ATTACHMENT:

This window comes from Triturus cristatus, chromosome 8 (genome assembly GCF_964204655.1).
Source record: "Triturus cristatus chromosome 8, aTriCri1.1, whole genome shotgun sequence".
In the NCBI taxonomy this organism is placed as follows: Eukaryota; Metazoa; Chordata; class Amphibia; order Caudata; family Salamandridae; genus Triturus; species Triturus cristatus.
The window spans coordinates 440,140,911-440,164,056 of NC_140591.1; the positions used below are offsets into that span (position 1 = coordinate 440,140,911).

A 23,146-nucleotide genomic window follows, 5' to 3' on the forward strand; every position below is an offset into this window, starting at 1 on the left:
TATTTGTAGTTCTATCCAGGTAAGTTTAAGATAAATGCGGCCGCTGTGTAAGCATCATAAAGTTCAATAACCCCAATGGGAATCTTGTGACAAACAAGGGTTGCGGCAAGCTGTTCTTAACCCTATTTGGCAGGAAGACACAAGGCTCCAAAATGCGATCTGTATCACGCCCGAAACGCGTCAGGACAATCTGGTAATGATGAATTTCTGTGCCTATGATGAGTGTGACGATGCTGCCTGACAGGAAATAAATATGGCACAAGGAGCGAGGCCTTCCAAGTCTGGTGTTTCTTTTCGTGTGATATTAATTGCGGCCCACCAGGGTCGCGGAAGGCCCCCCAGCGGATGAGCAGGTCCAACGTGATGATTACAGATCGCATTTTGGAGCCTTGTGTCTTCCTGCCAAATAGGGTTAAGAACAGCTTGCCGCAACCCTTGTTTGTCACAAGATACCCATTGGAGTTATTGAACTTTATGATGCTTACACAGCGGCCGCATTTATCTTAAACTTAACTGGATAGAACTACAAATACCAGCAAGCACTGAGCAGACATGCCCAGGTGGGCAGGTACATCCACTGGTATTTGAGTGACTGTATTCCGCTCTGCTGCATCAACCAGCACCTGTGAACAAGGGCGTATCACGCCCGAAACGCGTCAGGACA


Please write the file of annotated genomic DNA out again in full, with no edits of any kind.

This window comes from Triturus cristatus, chromosome 8 (genome assembly GCF_964204655.1).
Source record: "Triturus cristatus chromosome 8, aTriCri1.1, whole genome shotgun sequence".
In the NCBI taxonomy this organism is placed as follows: Eukaryota; Metazoa; Chordata; class Amphibia; order Caudata; family Salamandridae; genus Triturus; species Triturus cristatus.
The window spans coordinates 440,140,911-440,164,056 of NC_140591.1; the positions used below are offsets into that span (position 1 = coordinate 440,140,911).

A 23,146-nucleotide genomic window follows, 5' to 3' on the forward strand; every position below is an offset into this window, starting at 1 on the left:
TATTTGTAGTTCTATCCAGGTAAGTTTAAGATAAATGCGGCCGCTGTGTAAGCATCATAAAGTTCAATAACCCCAATGGGAATCTTGTGACAAACAAGGGTTGCGGCAAGCTGTTCTTAACCCTATTTGGCAGGAAGACACAAGGCTCCAAAATGCGATCTGTATCACGCCCGAAACGCGTCAGGACAATCTGGTAATGATGAATTTCTGTGCCTATGATGAGTGTGACGATGCTGCCTGACAGGAAATAAATATGGCACAAGGAGCGAGGCCTTCCAAGTCTGGTGTTTCTTTTCGTGTGATATTAATTGCGGCCCACCAGGGTCGCGGAAGGCCCCCCAGCGGATGAGCAGGTCCAACGTGATGATTACAGATCGCATTTTGGAGCCTTGTGTCTTCCTGCCAAATAGGGTTAAGAACAGCTTGCCGCAACCCTTGTTTGTCACAAGATACCCATTGGAGTTATTGAACTTTATGATGCTTACACAGCGGCCGCATTTATCTTAAACTTAACTGGATAGAACTACAAATACCAGCAAGCACTGAGCAGACATGCCCAGGTGGGCAGGTACATCCACTGGTATTTGAGTGACTGTATTCCGCTCTGCTGCATCAACCAGCACCTGTGAACAAGGGCGTATCACGCCCGAAACGCGTCAGGACA